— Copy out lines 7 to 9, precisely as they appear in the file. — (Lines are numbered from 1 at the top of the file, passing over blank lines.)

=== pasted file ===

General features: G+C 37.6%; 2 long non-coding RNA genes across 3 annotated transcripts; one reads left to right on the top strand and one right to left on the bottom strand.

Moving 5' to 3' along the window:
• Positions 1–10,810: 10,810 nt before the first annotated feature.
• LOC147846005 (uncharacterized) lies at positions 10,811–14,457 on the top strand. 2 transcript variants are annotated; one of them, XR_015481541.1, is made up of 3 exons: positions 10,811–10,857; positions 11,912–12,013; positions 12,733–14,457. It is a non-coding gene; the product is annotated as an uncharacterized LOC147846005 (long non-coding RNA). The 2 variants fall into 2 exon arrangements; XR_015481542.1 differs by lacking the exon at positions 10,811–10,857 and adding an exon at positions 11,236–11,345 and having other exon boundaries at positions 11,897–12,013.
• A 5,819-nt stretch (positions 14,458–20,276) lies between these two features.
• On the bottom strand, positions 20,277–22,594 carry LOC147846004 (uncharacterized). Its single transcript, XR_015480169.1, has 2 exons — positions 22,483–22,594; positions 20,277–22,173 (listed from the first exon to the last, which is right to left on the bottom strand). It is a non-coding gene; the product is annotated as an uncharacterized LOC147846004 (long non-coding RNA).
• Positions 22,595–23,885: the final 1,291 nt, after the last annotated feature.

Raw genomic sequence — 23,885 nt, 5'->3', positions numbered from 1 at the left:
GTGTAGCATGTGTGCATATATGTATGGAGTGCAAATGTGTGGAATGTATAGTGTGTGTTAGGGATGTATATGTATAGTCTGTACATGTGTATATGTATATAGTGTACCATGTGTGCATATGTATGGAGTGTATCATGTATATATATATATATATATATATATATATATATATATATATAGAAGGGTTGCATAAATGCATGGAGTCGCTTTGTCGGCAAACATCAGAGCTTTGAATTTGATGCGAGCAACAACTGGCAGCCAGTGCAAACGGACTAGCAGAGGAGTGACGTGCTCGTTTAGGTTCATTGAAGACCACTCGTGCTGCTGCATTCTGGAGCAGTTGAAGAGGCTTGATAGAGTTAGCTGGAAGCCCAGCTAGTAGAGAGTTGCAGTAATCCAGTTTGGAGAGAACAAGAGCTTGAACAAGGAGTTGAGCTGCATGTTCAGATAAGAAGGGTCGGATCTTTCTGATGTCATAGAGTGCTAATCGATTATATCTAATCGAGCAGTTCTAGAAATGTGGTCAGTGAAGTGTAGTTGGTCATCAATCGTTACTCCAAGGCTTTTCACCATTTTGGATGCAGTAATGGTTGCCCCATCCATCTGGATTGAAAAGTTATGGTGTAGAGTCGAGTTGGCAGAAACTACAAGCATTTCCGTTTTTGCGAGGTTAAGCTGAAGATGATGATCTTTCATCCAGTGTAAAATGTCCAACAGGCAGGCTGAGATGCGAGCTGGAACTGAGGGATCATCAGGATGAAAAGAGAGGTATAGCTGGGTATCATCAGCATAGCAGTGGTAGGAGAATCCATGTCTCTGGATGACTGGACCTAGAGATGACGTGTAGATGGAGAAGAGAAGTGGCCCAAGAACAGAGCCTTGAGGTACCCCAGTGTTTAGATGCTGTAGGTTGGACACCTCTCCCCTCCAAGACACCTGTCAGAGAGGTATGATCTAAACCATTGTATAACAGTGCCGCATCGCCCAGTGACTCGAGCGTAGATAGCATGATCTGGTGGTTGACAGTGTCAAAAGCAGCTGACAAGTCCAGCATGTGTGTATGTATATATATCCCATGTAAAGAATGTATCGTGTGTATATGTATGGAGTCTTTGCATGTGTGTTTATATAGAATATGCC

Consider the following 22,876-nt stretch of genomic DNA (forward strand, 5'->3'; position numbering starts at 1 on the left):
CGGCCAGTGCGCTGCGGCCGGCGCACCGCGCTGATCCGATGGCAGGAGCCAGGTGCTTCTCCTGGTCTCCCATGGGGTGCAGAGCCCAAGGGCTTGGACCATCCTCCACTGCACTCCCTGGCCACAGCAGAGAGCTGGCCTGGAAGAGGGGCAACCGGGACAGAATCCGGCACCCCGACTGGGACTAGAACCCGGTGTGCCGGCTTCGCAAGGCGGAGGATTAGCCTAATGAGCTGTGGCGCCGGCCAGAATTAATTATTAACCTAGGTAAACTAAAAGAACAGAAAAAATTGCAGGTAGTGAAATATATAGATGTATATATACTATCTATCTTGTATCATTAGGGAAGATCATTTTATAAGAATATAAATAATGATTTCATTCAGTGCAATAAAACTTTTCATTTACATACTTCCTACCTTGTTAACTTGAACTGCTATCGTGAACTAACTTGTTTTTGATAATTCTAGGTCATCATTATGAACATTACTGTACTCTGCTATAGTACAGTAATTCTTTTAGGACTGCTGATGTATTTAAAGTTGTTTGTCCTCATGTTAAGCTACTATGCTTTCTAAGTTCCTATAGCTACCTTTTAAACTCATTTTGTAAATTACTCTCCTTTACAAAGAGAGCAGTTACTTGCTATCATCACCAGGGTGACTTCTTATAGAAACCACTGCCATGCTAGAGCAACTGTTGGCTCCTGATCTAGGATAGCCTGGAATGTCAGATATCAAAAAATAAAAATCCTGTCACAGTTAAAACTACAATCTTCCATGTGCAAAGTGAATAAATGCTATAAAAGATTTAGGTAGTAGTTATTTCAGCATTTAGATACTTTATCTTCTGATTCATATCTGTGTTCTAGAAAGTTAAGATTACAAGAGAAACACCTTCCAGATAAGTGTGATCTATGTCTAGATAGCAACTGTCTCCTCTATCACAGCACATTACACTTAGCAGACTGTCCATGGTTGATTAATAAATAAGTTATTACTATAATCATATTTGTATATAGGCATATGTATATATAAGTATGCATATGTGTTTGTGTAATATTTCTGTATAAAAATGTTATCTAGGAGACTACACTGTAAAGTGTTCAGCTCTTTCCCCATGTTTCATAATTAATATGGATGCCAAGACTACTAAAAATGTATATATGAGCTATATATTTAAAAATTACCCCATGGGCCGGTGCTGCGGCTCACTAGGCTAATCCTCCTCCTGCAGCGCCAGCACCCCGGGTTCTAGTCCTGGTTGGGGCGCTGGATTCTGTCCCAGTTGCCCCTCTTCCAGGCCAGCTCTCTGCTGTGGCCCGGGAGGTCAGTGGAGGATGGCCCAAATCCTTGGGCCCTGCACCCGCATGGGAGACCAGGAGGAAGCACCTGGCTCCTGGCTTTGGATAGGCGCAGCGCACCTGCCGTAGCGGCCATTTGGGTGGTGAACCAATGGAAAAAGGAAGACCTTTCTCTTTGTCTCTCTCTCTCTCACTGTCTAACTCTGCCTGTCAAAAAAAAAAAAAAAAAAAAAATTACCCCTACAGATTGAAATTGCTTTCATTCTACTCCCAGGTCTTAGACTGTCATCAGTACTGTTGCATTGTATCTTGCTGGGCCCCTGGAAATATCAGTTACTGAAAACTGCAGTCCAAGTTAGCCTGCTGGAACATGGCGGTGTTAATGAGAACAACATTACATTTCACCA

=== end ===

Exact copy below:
• Positions 22,595–23,885: the final 1,291 nt, after the last annotated feature.

Raw genomic sequence — 23,885 nt, 5'->3', positions numbered from 1 at the left:
GTGTAGCATGTGTGCATATATGTATGGAGTGCAAATGTGTGGAATGTATAGTGTGTGTTAGGGATGTATATGTATAGTCTGTACATGTGTATATGTATATAGTGTACCATGTGTGCATATGTATGGAGTGTATCATGTATATATATATATATATATATATATATATATATATATATATAGAAGGGTTGCATAAATGCATGGAGTCGCTTTGTCGGCAAACATCAGAGCTTTGAATTTGATGCGAGCAACAACTGGCAGCCAGTGCAAACGGACTAGCAGAGGAGTGACGTGCTCGTTTAGGTTCATTGAAGACCACTCGTGCTGCTGCATTCTGGAGCAGTTGAAGAGGCTTGATAGAGTTAGCTGGAAGCCCAGCTAGTAGAGAGTTGCAGTAATCCAGTTTGGAGAGAACAAGAGCTTGAACAAGGAGTTGAGCTGCATGTTCAGATAAGAAGGGTCGGATCTTTCTGATGTCATAGAGTGCTAATCGATTATATCTAATCGAGCAGTTCTAGAAATGTGGTCAGTGAAGTGTAGTTGGTCATCAATCGTTACTCCAAGGCTTTTCACCATTTTGGATGCAGTAATGGTTGCCCCATCCATCTGGATTGAAAAGTTATGGTGTAGAGTCGAGTTGGCAGAAACTACAAGCATTTCCGTTTTTGCGAGGTTAAGCTGAAGATGATGATCTTTCATCCAGTGTAAAATGTCCAACAGGCAGGCTGAGATGCGAGCTGGAACTGAGGGATCATCAGGATGAAAAGAGAGGTATAGCTGGGTATCATCAGCATAGCAGTGGTAGGAGAATCCATGTCTCTGGATGACTGGACCTAGAGATGACGTGTAGATGGAGAAGAGAAGTGGCCCAAGAACAGAGCCTTGAGGTACCCCAGTGTTTAGATGCTGTAGGTTGGACACCTCTCCCCTCCAAGACACCTGTCAGAGAGGTATGATCTAAACCATTGTATAACAGTGCCGCATCGCCCAGTGACTCGAGCGTAGATAGCATGATCTGGTGGTTGACAGTGTCAAAAGCAGCTGACAAGTCCAGCATGTGTGTATGTATATATATCCCATGTAAAGAATGTATCGTGTGTATATGTATGGAGTCTTTGCATGTGTGTTTATATAGAATATGCC